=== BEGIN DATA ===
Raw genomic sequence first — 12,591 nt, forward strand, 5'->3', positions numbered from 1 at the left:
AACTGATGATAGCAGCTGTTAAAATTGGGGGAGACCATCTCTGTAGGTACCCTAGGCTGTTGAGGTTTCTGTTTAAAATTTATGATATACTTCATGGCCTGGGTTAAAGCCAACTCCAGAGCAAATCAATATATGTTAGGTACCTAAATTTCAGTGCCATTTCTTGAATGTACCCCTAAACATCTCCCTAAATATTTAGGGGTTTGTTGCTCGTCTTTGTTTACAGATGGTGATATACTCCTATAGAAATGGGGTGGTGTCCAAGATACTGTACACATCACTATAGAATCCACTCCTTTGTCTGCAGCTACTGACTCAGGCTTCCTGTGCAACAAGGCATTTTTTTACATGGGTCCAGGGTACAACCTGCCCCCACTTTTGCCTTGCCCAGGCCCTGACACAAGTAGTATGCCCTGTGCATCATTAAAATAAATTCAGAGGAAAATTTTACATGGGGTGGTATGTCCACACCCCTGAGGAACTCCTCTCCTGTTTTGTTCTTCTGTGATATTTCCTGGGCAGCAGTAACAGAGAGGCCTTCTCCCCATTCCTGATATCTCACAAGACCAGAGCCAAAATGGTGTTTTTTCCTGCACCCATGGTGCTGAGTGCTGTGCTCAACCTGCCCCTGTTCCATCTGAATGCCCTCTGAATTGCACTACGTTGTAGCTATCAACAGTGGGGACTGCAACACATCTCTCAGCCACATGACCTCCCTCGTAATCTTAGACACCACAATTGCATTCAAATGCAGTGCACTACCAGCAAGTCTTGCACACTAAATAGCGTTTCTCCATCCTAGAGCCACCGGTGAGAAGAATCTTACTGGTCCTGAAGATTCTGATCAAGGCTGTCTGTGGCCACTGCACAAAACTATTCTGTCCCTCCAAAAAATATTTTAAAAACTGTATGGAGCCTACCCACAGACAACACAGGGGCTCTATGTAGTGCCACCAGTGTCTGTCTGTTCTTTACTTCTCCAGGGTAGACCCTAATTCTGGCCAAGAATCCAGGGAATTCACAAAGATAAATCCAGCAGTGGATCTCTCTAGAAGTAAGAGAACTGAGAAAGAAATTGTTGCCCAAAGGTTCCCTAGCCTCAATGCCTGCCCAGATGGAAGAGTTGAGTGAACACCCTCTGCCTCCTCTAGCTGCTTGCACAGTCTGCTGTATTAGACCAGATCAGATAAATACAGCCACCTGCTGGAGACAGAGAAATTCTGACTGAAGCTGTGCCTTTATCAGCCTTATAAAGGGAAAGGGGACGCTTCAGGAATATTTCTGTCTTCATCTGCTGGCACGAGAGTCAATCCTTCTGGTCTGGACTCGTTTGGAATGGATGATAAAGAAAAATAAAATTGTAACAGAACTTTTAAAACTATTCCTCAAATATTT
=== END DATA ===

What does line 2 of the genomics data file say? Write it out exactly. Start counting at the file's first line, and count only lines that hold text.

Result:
AACTGATGATAGCAGCTGTTAAAATTGGGGGAGACCATCTCTGTAGGTACCCTAGGCTGTTGAGGTTTCTGTTTAAAATTTATGATATACTTCATGGCCTGGGTTAAAGCCAACTCCAGAGCAAATCAATATATGTTAGGTACCTAAATTTCAGTGCCATTTCTTGAATGTACCCCTAAACATCTCCCTAAATATTTAGGGGTTTGTTGCTCGTCTTTGTTTACAGATGGTGATATACTCCTATAGAAATGGGGTGGTGTCCAAGATACTGTACACATCACTATAGAATCCACTCCTTTGTCTGCAGCTACTGACTCAGGCTTCCTGTGCAACAAGGCATTTTTTTACATGGGTCCAGGGTACAACCTGCCCCCACTTTTGCCTTGCCCAGGCCCTGACACAAGTAGTATGCCCTGTGCATCATTAAAATAAATTCAGAGGAAAATTTTACATGGGGTGGTATGTCCACACCCCTGAGGAACTCCTCTCCTGTTTTGTTCTTCTGTGATATTTCCTGGGCAGCAGTAACAGAGAGGCCTTCTCCCCATTCCTGATATCTCACAAGACCAGAGCCAAAATGGTGTTTTTTCCTGCACCCATGGTGCTGAGTGCTGTGCTCAACCTGCCCCTGTTCCATCTGAATGCCCTCTGAATTGCACTACGTTGTAGCTATCAACAGTGGGGACTGCAACACATCTCTCAGCCACATGACCTCCCTCGTAATCTTAGACACCACAATTGCATTCAAATGCAGTGCACTACCAGCAAGTCTTGCACACTAAATAGCGTTTCTCCATCCTAGAGCCACCGGTGAGAAGAATCTTACTGGTCCTGAAGATTCTGATCAAGGCTGTCTGTGGCCACTGCACAAAACTATTCTGTCCCTCCAAAAAATATTTTAAAAACTGTATGGAGCCTACCCACAGACAACACAGGGGCTCTATGTAGTGCCACCAGTGTCTGTCTGTTCTTTACTTCTCCAGGGTAGACCCTAATTCTGGCCAAGAATCCAGGGAATTCACAAAGATAAATCCAGCAGTGGATCTCTCTAGAAGTAAGAGAACTGAGAAAGAAATTGTTGCCCAAAGGTTCCCTAGCCTCAATGCCTGCCCAGATGGAAGAGTTGAGTGAACACCCTCTGCCTCCTCTAGCTGCTTGCACAGTCTGCTGTATTAGACCAGATCAGATAAATACAGCCACCTGCTGGAGACAGAGAAATTCTGACTGAAGCTGTGCCTTTATCAGCCTTATAAAGGGAAAGGGGACGCTTCAGGAATATTTCTGTCTTCATCTGCTGGCACGAGAGTCAATCCTTCTGGTCTGGACTCGTTTGGAATGGATGATAAAGAAAAATAAAATTGTAACAGAACTTTTAAAACTATTCCTCAAATATTT